While talks on World Trade Organization modalities appear to be done for the year, a draft text outlining what member nations could potentially agree on remains a concern for the Canadian Wheat Board.
CWB chairman Larry Hill, in a recent op-ed piece submitted to several daily newspapers, warned that if a draft modalities text proposed Dec. 6 by the chairman of the WTO agriculture talks were accepted by trade ministers, it would mean elimination of the CWB’s monopoly on exports of Prairie wheat and barley by 2013.
The CWB, on its website, has characterized the draft text from ag talks chairman Crawford Falconer as the latest form of “intense trade pressure from the United States” due to competition from Canadian wheat.
“If the draft is accepted, the CWB will lose its monopoly on the sale of western Canadian wheat, durum and barley — despite the fact that 14 trade challenges and investigations launched by Americans over the past two decades have failed to show that the CWB’s single-desk marketing structure distorts trade,” the CWB wrote. “This includes a ruling by the WTO itself.”
“We cannot let the U.S. dictate what marketing structures are used by western Canadian farmers,” Hill wrote. “It is not up to the Americans.”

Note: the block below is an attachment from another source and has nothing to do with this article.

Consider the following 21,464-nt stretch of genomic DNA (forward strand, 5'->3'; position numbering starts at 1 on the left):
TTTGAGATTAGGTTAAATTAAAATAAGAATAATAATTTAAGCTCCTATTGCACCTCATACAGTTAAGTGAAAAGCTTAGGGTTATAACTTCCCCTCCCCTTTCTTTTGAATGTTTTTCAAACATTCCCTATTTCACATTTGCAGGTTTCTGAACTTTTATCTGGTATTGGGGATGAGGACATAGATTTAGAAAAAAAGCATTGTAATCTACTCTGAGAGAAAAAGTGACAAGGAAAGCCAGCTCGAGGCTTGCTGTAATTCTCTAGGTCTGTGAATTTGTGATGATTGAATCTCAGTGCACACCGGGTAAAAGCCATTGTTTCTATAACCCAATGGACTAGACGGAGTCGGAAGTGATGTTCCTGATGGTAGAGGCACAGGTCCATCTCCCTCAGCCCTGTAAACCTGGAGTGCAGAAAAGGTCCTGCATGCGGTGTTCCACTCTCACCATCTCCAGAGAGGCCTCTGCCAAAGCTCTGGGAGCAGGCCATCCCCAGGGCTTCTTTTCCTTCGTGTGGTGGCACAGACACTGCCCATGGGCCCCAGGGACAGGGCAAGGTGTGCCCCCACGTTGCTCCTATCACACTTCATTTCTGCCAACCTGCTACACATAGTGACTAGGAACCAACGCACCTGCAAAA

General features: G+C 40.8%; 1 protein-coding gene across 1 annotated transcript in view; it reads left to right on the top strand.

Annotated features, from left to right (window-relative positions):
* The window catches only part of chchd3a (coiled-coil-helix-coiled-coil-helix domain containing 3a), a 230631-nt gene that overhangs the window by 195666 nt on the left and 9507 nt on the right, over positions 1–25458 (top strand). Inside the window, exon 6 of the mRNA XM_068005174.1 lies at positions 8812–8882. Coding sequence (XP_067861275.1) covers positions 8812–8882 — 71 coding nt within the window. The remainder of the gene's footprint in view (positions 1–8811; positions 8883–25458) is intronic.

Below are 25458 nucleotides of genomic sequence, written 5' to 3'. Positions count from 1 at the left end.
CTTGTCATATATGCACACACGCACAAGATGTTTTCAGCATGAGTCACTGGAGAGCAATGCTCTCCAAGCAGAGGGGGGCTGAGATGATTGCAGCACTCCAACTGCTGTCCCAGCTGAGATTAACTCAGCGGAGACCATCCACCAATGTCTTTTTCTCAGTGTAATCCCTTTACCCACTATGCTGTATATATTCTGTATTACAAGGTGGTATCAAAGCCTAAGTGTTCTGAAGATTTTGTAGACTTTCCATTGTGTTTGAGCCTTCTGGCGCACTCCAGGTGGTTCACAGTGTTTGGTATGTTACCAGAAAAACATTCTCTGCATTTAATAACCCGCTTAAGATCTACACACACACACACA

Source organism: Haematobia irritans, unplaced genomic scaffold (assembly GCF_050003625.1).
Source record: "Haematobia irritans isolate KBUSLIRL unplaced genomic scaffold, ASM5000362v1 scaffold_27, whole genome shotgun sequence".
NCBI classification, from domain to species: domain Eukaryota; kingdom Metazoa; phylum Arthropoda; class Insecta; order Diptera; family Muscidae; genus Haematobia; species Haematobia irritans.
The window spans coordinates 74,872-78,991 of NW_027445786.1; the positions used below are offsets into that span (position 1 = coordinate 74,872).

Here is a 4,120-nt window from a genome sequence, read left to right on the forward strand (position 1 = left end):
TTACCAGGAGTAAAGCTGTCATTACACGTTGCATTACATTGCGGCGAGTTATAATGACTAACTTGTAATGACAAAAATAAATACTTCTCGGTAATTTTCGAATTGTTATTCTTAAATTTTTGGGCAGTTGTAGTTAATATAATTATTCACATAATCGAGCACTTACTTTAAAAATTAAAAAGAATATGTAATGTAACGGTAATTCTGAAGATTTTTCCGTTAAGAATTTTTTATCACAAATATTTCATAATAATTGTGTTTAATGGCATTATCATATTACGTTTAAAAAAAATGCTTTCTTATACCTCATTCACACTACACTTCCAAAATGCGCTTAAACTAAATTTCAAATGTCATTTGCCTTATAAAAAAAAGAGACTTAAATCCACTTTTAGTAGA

Hill urged federal representatives to the WTO to “publicly state the government’s position on this issue of key importance to Canada’s wheat and barley farmers and to forcefully assert it on the international stage.”
The point may be temporarily moot, however, as WTO director-general Pascal Lamy announced Friday that he would not call WTO member nations’ trade ministers into talks to finalize modalities by the end of the year, barring a breakthrough in the following two days.
“From a technical point of view, the issues are not intractable. In fact, from a purely technical perspective, you are not that far from an agreement on those issues,” Lamy said in a meeting with heads of trade delegations Friday.
“The bad news is that individual positions — and the position overall — have not changed significantly.”
The chances of success if ministers were to meet now are no greater than when Lamy began consulting on the matter last week, he said.
“In my view, therefore, calling ministers to try to finalize modalities by the end of the year would be running an unacceptably high risk of failure which could damage not only the (Doha round of WTO talks) but also the WTO system as a whole.”